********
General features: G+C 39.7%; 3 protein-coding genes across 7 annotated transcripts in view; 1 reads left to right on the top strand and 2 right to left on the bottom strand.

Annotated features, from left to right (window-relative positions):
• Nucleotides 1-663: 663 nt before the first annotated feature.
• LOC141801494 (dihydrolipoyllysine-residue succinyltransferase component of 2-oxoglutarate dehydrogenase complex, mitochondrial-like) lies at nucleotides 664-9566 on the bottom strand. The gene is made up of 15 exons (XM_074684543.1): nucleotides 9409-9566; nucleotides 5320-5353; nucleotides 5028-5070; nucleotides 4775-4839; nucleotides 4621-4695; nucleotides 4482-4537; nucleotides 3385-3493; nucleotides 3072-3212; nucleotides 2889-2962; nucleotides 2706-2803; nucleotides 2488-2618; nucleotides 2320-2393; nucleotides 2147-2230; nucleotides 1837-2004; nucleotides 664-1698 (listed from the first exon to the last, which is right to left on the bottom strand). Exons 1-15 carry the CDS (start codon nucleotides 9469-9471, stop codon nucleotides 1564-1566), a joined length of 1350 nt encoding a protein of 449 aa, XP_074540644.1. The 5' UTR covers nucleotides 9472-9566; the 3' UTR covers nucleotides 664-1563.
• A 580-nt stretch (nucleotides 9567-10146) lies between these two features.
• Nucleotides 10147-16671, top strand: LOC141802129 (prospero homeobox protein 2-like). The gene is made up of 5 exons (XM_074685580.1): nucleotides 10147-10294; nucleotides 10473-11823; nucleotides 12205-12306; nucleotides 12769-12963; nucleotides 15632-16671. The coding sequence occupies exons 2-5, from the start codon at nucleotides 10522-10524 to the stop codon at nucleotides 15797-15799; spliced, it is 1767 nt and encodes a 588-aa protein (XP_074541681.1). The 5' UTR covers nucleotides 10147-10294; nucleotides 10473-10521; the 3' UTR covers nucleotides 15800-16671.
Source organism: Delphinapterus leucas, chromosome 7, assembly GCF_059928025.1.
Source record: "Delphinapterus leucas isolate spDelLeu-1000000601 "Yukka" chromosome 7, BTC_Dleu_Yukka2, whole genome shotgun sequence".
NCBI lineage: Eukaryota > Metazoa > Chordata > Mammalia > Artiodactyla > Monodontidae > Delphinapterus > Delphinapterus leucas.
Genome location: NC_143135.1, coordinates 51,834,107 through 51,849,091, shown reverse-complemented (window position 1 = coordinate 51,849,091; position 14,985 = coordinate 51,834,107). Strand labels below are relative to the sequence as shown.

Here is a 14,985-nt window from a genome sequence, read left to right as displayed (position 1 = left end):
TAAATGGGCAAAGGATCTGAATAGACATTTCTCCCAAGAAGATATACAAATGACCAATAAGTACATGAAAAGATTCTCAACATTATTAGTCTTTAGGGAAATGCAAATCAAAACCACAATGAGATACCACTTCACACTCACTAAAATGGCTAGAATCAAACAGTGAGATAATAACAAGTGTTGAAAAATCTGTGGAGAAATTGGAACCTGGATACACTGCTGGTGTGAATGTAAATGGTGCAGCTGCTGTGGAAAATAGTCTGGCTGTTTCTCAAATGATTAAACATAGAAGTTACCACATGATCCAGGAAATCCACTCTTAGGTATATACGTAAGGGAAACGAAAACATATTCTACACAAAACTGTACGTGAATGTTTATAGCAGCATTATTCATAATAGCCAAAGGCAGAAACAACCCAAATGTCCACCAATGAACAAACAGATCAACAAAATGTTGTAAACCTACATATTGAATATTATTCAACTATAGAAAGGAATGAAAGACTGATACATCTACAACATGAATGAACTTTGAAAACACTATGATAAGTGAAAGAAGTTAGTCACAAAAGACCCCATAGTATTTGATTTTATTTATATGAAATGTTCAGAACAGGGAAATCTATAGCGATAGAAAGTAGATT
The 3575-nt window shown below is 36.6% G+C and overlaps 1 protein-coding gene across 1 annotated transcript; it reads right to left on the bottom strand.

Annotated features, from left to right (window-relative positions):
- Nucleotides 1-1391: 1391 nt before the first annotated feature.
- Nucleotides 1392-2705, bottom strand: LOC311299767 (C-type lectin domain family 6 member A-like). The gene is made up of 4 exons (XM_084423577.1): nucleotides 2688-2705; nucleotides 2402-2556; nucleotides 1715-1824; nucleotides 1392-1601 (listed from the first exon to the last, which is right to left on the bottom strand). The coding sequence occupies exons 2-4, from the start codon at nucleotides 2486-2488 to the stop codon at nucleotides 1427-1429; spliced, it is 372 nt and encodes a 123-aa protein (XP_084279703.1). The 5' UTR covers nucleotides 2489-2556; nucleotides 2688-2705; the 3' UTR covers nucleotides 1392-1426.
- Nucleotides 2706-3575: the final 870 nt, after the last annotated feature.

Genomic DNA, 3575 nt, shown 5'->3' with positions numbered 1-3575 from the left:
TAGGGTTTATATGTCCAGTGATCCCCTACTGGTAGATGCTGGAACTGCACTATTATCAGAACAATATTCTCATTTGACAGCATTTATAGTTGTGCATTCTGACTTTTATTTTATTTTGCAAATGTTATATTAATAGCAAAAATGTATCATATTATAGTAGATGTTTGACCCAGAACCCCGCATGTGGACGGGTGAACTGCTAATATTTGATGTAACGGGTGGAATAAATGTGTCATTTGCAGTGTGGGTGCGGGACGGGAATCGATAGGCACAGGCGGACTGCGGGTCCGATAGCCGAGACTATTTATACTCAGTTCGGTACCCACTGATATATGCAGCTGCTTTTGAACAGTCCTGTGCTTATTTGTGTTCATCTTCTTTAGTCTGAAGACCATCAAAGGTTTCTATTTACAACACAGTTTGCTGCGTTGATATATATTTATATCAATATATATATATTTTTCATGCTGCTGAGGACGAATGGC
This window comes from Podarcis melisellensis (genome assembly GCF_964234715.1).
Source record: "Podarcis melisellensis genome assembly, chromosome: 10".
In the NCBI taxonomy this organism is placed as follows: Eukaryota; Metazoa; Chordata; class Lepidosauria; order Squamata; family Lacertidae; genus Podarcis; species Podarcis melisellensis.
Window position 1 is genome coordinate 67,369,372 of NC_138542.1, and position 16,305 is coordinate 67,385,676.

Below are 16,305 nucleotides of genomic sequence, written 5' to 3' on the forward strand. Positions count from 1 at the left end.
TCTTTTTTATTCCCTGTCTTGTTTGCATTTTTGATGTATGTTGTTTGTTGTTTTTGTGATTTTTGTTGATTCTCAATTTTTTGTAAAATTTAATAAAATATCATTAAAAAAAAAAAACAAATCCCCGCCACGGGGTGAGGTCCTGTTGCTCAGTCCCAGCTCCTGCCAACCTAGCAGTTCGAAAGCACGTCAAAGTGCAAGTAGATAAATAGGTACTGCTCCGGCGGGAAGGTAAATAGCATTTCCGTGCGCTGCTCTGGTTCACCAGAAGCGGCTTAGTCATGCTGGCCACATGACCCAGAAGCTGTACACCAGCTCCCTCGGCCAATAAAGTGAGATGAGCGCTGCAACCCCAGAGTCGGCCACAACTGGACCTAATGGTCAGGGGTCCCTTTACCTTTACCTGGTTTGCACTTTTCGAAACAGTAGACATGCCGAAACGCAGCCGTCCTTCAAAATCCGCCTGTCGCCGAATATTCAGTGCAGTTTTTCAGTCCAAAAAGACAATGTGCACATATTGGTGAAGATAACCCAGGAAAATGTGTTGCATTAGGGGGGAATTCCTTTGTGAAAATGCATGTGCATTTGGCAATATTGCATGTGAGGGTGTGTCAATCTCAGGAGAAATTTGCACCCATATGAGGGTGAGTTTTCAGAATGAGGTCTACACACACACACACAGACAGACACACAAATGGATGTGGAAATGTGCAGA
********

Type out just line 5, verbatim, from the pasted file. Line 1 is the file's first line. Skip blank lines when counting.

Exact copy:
• A 580-nt stretch (nucleotides 9567-10146) lies between these two features.